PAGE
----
2. Concomitant injuries that will interfere with functional recovery, such as combined fracture of the lower limb.

  3. Open fractures, pathological fractures, immunodeficiency, haematological diseases or severe hepatorenal disorders.

Patient involvement

The design of this study was not directly involved in the patients, and the intervention in this study is not considered to change the patient’s direct perception of the preoperative and intraoperative processes or the postoperative rehabilitation therapy. As the enrolment in the study may influence the patient’s view of the clinical work or even feel like a burden, the patients will be interviewed randomly to identify adverse effects. The results will be informed by mail to all the patients involved.

Randomisation and blinding

Prerandomisation eligibility checks will be carried out to ensure that participants are eligible for inclusion in the study. Patients will be randomly assigned to one of two groups (experimental or control) using a computer-generated random assignment in a 1:1 ratio, and allocation will be concealed until the point of randomisation. Patients, researchers performing the follow-up measurements and the trial statistician will be blinded to the group allocations until the last questionnaires have been completed.

Interventions

Arthroscopic-assisted balloon tibioplasty group

Step 1

In cases with a splitting tibial plateau fracture (Schatzker type II), an incision will be made in the proximal tibia according to the fracture type, for placement of a small locking T-plate (Synthes, Freiburg, Germany) using minimally invasive techniques. Then, a temporary cortical bone screw will be inserted to prevent cortical rupture when the balloon is enlarged. Temporary fixation of the cortical bone screw will permit further adjustment of the position of the plate. In cases with no splitting tibial plateau fracture (Schatzker types III or IV with depression of the medial tibial plateau only), we will proceed to step two directly.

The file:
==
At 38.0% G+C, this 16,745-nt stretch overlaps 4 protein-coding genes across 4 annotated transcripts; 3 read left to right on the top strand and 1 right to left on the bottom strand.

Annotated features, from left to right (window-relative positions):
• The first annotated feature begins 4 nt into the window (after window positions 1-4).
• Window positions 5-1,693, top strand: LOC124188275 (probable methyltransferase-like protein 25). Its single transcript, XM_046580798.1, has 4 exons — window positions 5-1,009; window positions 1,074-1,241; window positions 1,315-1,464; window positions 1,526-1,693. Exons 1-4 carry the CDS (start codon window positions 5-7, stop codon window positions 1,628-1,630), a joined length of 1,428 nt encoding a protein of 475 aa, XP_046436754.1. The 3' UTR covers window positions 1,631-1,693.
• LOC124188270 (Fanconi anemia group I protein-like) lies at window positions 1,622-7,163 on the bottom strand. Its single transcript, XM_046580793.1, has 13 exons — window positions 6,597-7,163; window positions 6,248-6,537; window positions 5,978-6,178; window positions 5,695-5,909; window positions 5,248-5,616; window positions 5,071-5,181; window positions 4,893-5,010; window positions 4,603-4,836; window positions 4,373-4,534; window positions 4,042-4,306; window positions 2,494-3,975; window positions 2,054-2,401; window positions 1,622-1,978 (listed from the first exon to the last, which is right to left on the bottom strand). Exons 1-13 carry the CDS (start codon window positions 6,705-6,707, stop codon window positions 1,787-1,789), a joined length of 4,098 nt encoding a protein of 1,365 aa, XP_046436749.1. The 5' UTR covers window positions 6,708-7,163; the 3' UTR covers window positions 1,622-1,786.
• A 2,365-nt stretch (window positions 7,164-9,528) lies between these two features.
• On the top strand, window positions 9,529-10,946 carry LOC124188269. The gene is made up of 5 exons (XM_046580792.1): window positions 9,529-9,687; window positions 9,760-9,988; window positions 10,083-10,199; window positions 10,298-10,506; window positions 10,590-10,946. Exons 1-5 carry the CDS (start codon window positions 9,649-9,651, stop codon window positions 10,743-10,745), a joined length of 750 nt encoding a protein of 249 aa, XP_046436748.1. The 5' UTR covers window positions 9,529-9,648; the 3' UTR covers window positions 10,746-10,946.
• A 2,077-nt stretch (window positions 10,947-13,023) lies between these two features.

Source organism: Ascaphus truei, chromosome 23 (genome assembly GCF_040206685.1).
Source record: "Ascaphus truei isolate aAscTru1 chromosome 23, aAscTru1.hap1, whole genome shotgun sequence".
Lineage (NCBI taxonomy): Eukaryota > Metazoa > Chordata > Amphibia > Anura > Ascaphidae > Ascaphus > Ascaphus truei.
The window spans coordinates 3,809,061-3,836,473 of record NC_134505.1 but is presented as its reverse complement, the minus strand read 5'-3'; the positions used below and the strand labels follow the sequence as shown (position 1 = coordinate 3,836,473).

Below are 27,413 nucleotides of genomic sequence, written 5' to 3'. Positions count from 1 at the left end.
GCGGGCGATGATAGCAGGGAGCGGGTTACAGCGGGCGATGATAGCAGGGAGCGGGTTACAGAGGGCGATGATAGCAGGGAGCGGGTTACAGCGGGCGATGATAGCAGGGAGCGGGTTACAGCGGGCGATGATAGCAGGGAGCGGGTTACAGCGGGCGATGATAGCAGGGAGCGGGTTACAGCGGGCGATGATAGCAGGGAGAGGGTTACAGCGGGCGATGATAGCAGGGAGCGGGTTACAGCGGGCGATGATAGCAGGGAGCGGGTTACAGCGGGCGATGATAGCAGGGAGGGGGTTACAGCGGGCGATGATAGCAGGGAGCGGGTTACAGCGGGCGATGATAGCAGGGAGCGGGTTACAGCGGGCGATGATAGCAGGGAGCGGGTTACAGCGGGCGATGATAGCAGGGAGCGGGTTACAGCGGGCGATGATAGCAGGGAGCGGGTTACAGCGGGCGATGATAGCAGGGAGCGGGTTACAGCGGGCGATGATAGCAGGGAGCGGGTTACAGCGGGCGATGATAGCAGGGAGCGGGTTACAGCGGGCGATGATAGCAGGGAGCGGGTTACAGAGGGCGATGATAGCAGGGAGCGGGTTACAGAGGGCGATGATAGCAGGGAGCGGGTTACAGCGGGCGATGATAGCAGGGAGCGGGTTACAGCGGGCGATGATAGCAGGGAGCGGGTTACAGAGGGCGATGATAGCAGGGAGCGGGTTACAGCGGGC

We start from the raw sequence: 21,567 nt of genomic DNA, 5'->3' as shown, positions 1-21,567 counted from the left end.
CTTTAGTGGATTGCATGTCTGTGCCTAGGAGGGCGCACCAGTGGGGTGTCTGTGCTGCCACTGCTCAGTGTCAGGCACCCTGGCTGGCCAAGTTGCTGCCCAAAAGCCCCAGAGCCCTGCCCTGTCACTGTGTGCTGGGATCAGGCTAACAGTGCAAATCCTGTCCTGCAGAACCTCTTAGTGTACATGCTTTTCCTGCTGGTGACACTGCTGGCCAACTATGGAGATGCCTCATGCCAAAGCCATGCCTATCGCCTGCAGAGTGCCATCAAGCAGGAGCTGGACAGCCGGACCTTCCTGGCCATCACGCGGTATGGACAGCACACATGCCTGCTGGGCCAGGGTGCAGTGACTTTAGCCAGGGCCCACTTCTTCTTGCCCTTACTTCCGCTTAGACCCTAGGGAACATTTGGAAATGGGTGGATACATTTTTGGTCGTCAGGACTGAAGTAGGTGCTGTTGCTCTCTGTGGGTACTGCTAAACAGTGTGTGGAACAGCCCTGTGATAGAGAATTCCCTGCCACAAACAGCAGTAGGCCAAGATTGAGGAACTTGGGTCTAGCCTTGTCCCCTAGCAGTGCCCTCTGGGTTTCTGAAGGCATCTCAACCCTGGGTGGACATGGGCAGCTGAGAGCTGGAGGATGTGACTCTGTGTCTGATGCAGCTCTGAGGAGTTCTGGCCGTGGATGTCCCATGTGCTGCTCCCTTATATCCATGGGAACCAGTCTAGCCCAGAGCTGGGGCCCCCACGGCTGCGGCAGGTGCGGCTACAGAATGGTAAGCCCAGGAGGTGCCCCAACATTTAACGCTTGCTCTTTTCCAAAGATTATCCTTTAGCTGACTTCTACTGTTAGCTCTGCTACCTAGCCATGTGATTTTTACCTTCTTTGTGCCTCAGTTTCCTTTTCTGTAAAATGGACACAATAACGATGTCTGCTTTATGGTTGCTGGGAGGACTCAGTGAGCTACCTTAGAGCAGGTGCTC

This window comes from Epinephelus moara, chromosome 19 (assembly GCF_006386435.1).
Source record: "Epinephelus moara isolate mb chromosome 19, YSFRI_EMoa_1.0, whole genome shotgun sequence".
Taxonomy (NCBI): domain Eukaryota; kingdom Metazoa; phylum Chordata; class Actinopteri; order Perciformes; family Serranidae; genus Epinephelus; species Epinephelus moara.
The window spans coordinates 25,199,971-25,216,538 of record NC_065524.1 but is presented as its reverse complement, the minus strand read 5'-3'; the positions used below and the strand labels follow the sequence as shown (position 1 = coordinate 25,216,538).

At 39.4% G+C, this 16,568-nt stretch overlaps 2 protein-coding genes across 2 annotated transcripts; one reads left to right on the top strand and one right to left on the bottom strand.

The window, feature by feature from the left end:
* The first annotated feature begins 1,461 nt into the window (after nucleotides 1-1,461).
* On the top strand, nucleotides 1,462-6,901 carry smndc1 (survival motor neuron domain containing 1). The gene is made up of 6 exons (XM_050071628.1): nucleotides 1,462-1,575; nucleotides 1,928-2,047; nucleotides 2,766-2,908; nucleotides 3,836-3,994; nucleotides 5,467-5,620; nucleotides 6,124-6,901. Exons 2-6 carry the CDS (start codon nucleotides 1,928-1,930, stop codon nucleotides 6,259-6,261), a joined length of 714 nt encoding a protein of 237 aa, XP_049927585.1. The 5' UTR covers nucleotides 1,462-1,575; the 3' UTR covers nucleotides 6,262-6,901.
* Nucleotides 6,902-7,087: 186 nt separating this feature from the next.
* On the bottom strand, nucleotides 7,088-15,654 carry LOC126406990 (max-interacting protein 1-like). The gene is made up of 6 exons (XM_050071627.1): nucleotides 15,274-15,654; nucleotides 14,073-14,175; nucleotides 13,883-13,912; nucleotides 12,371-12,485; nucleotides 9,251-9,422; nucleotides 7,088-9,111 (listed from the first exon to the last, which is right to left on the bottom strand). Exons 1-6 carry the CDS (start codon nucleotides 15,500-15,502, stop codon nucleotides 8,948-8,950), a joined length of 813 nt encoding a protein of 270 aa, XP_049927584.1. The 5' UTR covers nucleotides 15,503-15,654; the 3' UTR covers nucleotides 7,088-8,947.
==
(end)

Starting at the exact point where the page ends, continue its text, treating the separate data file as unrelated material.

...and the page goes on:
Step 2

Three Kirschner wires (2 mm) will be placed below the depressed fragment under fluoroscopy. Using live fluoroscopy, the balloon will be placed in the optimal position and slowly inflated with contrast solution (Ultravist, Schering, Berlin, Germany). The arthroscope will then be used to confirm anatomical reduction of the depressed fragment. The balloon will be deflated, repositioned and reinflated to reduce the persistent depression. After removal of the balloon, we will use a Kirschner wire (2 mm) to temporarily lift the depressed fragment and carefully inject calcium phosphate cement (Osteopal V; Heraeus Medical GmbH, Wehrheim, Germany) into the cavity produced by the balloon under fluoroscopic guidance, ensuring there is no excessive cement overflow into the tibial medullary cavity (see online supplementary information S2).

ORIF group

For this technique, a lateral or medial surgical approach will be used according to the type of fracture. The depressed fragment will be elevated by a metal tamp through a small cortical window in the proximal tibia, and bone substitute will be used. Finally, internal fixation will be performed when an acceptable reduction has been achieved.

If satisfactory reduction cannot be achieved using arthroscopic-assisted balloon tibioplasty, patients will undergo ORIF and will be excluded from the study. All patients will receive rehabilitation therapy regardless of the group to which they are allocated, and progressive partial weight-bearing will be permitted with the aid of two crutches. Postoperative CT scans will be performed immediately, and at 2 weeks and 1, 3, 6, 12 and 24 months, and Rasmussen radiological evaluation will be performed.21 To evaluate functional recovery of the knee joint and health-related quality of life, all patients will complete the Rasmussen functional score and 36-Item Short-Form Health Survey (SF-36) questionnaires during the follow-up period. Scoring will performed by two researchers who were not involved in the initial treatment.

Outcome measurements

Primary outcome measure